Karrin Allyson

Karrin Allyson

Allyson had just flown into Southern California earlier that day and at one point she mentioned that “being on a plane for 6 hours messes with your head a bit.” But honestly I don’t think anyone could tell she had been traveling. To me she seemed completely calm, confident and fully capable of showing off her vocal bag of tricks!

Her set list ranged from acoustic, unplugged type arrangements to soulful blues-esque rhythm pieces. Her whimsical phrasing and expert “play by feel” timing brought each and every song to life. Allyson conversationally said to the crowd that she had always wanted a backup singer, or to be a backup singer with a glass half empty/glass half full tone of voice. What this statement actually intended to do was introduce the sprightly young vocalist and songsmith Aubrey Caswell who had written a few tunes recently for Allyson. She was amongst the audience tonight and was promptly invited up on stage to perform two duets. Aubrey is the daughter of Chris “Kazz” Caswell who was already on stage as part of the band, playing the organ.

Aubrey Caswell and Karrin Allyson

Aubrey Caswell and Karrin Allyson

The audience warmly received the younger Caswell, her well refined stage presence and her vocal talents. Allyson and Caswell performed “Winter Oasis” from her most recent album Yuletide Hideaway. Other highlights of the evening included Allyson’s moving solo performance of Johnny Mandel’s “The Shadow of Your Smile” (she even did the verse!) and Mose Allison’s “I Don’t Worry About a Thing.”

In a world of cookie cutter duplicates Karrin Allyison sometimes recalls Norah Jones and Liza Minnelli. But her musical stamp is purely her own. She’s a one of a kind talent, and there’s everything to praise about that!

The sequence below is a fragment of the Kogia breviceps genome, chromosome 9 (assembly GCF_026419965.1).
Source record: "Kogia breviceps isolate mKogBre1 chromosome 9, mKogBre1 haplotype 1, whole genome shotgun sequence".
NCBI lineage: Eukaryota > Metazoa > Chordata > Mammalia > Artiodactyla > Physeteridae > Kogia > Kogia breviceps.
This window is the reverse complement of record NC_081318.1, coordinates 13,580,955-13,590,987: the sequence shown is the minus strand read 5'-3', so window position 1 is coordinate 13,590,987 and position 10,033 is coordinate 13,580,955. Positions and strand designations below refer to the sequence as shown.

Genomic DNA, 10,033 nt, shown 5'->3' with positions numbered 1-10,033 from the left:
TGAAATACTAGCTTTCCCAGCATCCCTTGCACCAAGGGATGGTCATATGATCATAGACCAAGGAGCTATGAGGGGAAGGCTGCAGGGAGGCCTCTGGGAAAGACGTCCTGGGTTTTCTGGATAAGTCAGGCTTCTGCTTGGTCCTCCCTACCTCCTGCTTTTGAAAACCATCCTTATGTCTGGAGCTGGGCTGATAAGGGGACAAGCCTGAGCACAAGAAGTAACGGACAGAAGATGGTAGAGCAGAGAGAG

There’s one more chance to hear Karrin Allyson — tonight (Saturday) at Catalina Bar & Grill.  Don’t miss her.  And be sure to check out her Christmas CD, Yuletide Hideaway.

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Photos by James DeFrances.


Christmas CD Review: Jennifer Leitham’s “Future Christmas”

December 10, 2014

By Devon Wendell

A truly daunting task for any jazz musician is to create a Christmas album that both swings for the jazz lovers and appeals to a mainstream audience. If anyone can pull off this feat with ease, intelligence, and originality, it’s Jennifer Leitham and her dynamic trio, consisting of Andy Langham on piano, Randy Drake on drums, and Leitham on bass, vocals, sleigh bells, and water drops.

Jennifer Leitham

Jennifer Leitham

Future Christmas opens with a brilliant trio instrumental version of “Angels We Have Heard On High.” Leitham’s virtuosic double bass playing shines throughout this standard. Her harmonically complex, fluid, yet often delightfully tough and percussive attack on the bass has made her one of the instrument’s greatest practitioners in the jazz world for several decades now.

The lyrics to “Future Christmas (The Global Warming Winter Holiday Blues)” ask the important question “Where is the snow?” Not just on Christmas but anytime? Leitham’s lyrics on the present and future dangers of global warming sound light-hearted but address this subject seriously. The music is superb. Leitham’s bowed bass solo dances around the song’s melody and weaves in and out of Langham’s piano comping. Drake’s subtle drumming locks in the groove and leaves plenty of solo room for Leitham and Langham. Leitham’s singng voice has a sultry and smoky feel to it which is a fine addition to the trio’s sound. This is especially prevalent on Vince Guaraldi’s Peanuts chestnut “Christmas Time Is Here.” The dissonant starkness of Leitham’s bass solo on this piece makes it truly an album highlight. The production is stellar.